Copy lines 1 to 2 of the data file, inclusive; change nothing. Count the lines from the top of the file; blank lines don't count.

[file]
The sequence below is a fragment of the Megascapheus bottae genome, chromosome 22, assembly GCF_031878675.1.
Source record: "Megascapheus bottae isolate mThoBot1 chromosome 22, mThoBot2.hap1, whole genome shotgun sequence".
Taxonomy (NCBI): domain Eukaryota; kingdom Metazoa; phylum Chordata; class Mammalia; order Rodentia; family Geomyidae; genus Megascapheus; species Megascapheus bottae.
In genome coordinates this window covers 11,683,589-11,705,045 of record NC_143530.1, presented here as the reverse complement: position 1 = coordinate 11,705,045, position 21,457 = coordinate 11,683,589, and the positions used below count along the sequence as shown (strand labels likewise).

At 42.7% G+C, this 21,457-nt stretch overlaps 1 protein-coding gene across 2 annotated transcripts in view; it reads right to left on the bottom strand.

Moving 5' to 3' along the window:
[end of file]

The sequence below is a fragment of the Megascapheus bottae genome, chromosome 22, assembly GCF_031878675.1.
Source record: "Megascapheus bottae isolate mThoBot1 chromosome 22, mThoBot2.hap1, whole genome shotgun sequence".